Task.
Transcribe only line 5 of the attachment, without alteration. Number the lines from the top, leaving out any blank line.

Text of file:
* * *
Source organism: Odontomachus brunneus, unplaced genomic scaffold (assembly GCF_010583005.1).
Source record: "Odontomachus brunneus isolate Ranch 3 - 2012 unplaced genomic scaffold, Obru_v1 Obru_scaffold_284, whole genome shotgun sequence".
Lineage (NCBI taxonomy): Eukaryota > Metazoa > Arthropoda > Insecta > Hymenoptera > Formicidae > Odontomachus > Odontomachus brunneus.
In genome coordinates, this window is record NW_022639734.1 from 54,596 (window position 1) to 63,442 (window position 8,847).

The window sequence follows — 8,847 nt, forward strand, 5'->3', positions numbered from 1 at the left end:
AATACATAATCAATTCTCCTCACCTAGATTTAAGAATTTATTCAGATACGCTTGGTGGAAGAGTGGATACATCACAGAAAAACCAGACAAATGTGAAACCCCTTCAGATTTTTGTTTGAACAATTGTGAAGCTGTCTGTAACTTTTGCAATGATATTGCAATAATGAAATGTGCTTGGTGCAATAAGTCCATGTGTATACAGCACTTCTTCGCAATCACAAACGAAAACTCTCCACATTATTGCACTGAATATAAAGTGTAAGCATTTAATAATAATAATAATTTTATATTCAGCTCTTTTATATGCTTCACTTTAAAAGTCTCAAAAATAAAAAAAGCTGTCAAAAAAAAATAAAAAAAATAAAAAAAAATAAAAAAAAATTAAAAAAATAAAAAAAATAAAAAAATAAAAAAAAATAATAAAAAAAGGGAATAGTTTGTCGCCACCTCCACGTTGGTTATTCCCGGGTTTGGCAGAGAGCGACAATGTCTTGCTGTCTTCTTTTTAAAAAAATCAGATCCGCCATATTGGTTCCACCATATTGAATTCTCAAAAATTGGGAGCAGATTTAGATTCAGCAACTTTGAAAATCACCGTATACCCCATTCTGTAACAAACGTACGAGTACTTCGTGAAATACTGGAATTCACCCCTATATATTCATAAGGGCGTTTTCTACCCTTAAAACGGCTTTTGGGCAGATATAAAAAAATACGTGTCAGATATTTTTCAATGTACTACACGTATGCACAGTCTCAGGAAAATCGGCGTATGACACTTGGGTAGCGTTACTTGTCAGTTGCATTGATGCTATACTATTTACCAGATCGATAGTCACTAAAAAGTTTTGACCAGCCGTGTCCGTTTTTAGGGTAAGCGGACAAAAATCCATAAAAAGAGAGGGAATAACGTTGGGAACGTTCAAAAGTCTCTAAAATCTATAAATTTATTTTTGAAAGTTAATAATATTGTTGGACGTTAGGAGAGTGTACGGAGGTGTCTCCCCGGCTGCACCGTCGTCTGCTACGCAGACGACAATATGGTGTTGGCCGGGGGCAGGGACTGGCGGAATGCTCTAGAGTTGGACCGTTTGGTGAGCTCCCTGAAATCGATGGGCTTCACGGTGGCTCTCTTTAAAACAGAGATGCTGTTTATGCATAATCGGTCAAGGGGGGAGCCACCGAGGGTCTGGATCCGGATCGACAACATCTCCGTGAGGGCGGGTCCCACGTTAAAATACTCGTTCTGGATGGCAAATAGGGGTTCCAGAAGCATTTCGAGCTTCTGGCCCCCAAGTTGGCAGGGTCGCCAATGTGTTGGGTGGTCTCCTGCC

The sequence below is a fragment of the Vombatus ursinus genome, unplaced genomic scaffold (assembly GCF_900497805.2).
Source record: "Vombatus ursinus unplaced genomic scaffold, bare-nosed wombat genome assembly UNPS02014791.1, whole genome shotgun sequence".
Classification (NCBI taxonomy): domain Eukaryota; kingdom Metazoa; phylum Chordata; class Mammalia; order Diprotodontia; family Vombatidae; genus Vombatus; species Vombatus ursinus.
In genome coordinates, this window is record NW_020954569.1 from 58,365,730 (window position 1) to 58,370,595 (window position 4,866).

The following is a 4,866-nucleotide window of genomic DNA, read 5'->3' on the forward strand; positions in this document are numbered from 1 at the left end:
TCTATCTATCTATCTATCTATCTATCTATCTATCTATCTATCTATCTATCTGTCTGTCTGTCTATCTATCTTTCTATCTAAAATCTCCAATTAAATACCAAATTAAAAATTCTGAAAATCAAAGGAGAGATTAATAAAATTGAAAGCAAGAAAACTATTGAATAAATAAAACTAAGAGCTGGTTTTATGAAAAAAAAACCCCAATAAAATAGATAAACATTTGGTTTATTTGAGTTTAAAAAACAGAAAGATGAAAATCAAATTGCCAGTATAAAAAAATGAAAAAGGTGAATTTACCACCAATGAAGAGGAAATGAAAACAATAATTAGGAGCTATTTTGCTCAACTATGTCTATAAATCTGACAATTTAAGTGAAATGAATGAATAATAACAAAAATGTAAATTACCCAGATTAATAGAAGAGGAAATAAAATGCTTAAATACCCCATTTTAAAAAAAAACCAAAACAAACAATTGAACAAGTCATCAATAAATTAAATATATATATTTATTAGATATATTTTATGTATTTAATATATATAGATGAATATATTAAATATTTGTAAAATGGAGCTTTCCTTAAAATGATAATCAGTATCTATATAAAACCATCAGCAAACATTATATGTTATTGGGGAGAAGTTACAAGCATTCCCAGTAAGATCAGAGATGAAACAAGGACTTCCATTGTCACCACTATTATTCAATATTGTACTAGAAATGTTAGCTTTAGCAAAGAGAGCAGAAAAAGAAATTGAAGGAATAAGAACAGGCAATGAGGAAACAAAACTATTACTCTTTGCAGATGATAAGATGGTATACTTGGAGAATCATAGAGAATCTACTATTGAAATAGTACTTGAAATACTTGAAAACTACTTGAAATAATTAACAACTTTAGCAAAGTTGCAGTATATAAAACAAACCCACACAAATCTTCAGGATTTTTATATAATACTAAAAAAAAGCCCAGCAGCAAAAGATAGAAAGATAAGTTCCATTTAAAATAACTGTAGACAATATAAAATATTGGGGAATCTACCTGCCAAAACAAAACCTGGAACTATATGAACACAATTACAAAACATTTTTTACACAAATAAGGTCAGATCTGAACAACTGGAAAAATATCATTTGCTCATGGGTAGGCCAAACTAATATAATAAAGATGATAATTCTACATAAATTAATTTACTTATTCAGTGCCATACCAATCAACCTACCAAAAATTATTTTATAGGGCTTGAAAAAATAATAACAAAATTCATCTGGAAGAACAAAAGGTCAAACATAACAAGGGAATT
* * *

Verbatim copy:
The window sequence follows — 8,847 nt, forward strand, 5'->3', positions numbered from 1 at the left end: